The Portuguese Water Dog is a happily energetic, athletic, and affectionate dog. They’re a perfect combination of working dog, loving companion, and ace athlete. Here are things to know about this beautiful bred.
1. They Have a Long History of Working With Fishermen
The PWD has an ancient history as a working dog and fisherman’s companion. Living and working on boats alongside the crew, they herded fish into nets, dove to retrieve broken or lost equipment, and could swim from ship to ship or ship to shore as a courier. With their intelligence and the strength and endurance their job demanded, they were important members of the crew.
2. American Interest Blossomed in the 20th Century
Americans began to fall in love with the Portuguese Water Dog in the mid-20th century. In 1958, a couple named the Harringtons were involved in a trade of rare breeds. They welcomed two PWDs from England to New York.
The Millers of Connecticut were the first people to directly import a PWD to America from Portugal. And in 1972, the Millers hosted the first meeting of what would become the Portuguese Water Dog Club of America.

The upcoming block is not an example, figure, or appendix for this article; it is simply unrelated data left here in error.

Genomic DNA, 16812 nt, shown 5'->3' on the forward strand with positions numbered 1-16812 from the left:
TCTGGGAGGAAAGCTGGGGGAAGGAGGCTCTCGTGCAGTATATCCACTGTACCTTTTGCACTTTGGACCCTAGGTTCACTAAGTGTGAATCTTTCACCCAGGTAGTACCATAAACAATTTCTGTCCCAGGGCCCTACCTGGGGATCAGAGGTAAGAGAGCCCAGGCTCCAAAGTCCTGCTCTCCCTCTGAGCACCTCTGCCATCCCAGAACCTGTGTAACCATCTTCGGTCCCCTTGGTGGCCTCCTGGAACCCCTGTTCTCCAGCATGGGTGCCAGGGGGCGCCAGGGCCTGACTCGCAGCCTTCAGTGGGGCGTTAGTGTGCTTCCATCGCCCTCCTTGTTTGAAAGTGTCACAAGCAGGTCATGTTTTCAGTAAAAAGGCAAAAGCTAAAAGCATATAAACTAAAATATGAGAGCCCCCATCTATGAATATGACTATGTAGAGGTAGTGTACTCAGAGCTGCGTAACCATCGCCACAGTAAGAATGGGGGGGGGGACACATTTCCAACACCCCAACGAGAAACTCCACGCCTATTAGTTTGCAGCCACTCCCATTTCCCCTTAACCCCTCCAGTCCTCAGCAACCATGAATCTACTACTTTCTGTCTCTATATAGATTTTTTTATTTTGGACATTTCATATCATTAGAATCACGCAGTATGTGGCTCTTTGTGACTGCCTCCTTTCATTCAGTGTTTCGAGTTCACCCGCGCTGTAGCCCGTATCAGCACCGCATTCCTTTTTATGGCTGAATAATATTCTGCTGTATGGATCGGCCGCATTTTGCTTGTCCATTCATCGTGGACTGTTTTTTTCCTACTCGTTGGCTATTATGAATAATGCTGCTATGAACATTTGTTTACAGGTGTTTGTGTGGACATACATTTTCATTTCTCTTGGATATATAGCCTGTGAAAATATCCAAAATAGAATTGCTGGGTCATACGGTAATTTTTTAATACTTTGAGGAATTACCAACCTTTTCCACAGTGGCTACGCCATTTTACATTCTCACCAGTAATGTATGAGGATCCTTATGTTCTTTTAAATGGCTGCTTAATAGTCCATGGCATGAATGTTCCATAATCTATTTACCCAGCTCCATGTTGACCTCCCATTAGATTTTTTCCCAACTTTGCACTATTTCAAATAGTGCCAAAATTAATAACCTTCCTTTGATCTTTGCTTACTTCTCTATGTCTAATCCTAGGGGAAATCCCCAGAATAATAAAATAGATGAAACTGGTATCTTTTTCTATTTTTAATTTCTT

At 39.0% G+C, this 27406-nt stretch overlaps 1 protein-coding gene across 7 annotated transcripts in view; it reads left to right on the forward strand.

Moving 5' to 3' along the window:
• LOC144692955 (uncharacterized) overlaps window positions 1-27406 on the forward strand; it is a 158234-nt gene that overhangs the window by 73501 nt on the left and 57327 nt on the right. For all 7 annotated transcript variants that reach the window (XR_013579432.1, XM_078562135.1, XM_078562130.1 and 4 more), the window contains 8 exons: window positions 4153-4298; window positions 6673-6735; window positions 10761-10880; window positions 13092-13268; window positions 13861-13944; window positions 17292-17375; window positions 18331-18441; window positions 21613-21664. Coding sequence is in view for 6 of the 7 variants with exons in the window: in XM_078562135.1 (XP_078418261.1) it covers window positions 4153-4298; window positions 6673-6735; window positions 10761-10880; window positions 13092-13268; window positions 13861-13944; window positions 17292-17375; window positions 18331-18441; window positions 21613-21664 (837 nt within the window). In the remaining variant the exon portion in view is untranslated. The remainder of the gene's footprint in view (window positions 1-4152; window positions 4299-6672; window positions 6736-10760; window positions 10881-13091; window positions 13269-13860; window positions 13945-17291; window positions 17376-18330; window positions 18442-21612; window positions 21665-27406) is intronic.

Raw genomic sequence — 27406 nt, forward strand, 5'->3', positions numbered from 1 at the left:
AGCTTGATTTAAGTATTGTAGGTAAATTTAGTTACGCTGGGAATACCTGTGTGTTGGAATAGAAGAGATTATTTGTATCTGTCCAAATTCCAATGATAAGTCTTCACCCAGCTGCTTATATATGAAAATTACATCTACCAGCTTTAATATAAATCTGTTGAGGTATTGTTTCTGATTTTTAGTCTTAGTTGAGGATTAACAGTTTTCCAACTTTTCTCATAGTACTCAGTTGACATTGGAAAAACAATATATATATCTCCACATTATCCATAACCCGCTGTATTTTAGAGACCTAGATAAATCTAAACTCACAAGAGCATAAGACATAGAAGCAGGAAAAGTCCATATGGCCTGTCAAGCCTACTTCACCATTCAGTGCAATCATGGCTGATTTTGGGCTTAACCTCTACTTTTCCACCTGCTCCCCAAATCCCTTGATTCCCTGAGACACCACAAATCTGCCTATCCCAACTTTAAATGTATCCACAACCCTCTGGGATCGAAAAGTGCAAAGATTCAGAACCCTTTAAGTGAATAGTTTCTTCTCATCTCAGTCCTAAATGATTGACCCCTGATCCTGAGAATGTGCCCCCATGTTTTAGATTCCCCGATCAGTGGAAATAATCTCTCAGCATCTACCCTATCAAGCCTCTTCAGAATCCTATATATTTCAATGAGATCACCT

3. The Breed Gained AKC Recognition in 1983
The AKC recognized the PWD in 1983. The following year, the PWD was able to compete as part of the Working Group.
4. They Have Webbed Feet
Along with their webbed feet, Portuguese Water Dogs have waterproof coats. They maneuver easily in the water and could swim all day.
5. PWDs Come in a Variety of Coat Colors
Portuguese Water Dogs come in a range of coat colors, including black, brown, white, brown and white, and black and white. The texture of the coat can vary, too, either curly or wavy. PWDs are a good option for allergy sufferers because they don’t shed. Regardless of color and coat, they are ruggedly built, muscular dogs.
6. Their Coats Are Often Clipped in One of Two Styles
In addition to varying in coat and color, they may vary in their style of haircut. many owners prefer what’s known as a lion cut. According to PWD’s official AKC breed standard, the “lion clip” involves growing out the hair, then clipping the dog’s middle, hindquarters, and muzzle, leaving the hair on the end of their tail long.
The “retriever clip” involves trimming or clipping the entire coat to follow the outline of the dog’s body, resulting in a short coat no more than one inch in length. Again, the hair on the end of their tail is left long.
7. They Excel at Dog Sports
8. They’ve Gained Fame Since Becoming First Dogs
Former U.S. President Barack Obama and his family welcomed the breed into their home in 2009. Bo became First Dog in Obama’s first term in the White House. In 2013, during his second term, the Obamas added another PWD, Sunny, to their home.